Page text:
Poor thermal resistance of biodegradable materials currently available on the market is a major drawback for the wide range of applications of these materials. Reactive extrusion can be used to overcome these limitations as the material can become more resistant to creep and abrasion, among other properties. The EU-funded BIOBOTTLE (Biodegradable solutions for packaging of liquid dairy products) initiative worked to develop biodegradable plastic bottles and bags that fulfil the requirements for packaging of different types of dairy products. The aim was to modify the chemical structure of the biodegradable materials without decreasing their mechanical resistance. Project researchers targeted a new biodegradable material that maintains the shelf life of dairy products compared to traditional packages. They developed a material that is thermally and mechanically resistant, shows better properties than HDPE or PET, and is harmless after biodegradation. The developed bottles and bags, intended for packaging dairy products, are stable during pasteurisation and can withstand form-filling sealing for flexible pouches. The new BIOBOTTLE material achieved competitive cost by being no more than 20 % more expensive to produce than current packaging material. Biodegradable bottles and pouches developed within BIOBOTTLE will go into the dairy market and organic farming industries. These products will have an economic impact in the dairy industry market, but will mainly benefit the small and medium-sized enterprises involved in the project.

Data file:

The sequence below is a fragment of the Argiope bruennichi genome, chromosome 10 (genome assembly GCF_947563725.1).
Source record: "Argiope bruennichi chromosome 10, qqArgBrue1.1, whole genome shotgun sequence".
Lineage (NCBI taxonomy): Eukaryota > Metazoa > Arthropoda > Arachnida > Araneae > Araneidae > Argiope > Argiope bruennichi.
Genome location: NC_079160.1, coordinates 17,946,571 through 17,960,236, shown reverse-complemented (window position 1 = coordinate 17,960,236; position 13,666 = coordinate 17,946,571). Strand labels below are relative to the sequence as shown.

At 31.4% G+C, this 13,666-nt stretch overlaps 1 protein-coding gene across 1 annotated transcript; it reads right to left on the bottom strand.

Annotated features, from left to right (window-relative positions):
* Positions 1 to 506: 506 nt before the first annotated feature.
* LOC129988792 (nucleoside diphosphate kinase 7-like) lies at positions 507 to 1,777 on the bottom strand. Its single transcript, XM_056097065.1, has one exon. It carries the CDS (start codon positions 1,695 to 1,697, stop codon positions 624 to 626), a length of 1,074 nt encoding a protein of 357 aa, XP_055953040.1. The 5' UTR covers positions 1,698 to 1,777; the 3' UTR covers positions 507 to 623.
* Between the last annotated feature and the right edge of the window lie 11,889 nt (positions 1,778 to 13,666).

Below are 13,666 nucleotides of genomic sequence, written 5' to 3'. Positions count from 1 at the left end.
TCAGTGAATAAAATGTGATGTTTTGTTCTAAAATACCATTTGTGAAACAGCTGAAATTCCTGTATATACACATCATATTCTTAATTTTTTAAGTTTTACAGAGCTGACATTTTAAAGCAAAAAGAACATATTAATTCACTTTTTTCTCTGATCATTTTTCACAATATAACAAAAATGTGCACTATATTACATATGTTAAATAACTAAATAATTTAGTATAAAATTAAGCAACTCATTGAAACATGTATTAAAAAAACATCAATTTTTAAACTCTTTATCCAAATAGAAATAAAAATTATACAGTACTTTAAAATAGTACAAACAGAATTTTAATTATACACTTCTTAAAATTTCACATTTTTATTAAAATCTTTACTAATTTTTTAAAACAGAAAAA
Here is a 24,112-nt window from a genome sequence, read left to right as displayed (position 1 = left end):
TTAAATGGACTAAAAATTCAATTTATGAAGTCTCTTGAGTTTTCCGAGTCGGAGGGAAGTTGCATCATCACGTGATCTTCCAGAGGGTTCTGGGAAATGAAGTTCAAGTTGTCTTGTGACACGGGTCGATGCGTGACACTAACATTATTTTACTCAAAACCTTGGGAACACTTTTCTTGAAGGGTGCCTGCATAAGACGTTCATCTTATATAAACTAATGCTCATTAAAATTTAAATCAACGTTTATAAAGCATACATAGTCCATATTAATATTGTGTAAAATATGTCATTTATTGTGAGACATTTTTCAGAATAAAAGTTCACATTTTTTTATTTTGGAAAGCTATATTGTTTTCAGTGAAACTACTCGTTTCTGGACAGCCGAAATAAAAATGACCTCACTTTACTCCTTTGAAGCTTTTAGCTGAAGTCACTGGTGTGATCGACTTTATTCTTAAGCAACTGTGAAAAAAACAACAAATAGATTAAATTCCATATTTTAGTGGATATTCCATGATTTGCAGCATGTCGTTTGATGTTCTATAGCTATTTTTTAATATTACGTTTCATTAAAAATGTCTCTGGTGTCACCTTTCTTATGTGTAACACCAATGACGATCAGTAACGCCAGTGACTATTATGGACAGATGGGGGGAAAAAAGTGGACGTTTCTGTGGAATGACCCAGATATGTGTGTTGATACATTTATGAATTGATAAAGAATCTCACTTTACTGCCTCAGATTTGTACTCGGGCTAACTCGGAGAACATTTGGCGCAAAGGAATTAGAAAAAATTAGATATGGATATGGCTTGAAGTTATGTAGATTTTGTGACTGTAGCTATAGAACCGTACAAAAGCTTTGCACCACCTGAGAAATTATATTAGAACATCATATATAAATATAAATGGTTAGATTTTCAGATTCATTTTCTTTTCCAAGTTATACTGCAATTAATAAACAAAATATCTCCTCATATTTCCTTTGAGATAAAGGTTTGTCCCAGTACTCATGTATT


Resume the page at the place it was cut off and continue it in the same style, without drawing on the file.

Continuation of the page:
Biodegradable, milk bottles, BIOBOTTLE, dairy products, shelf-life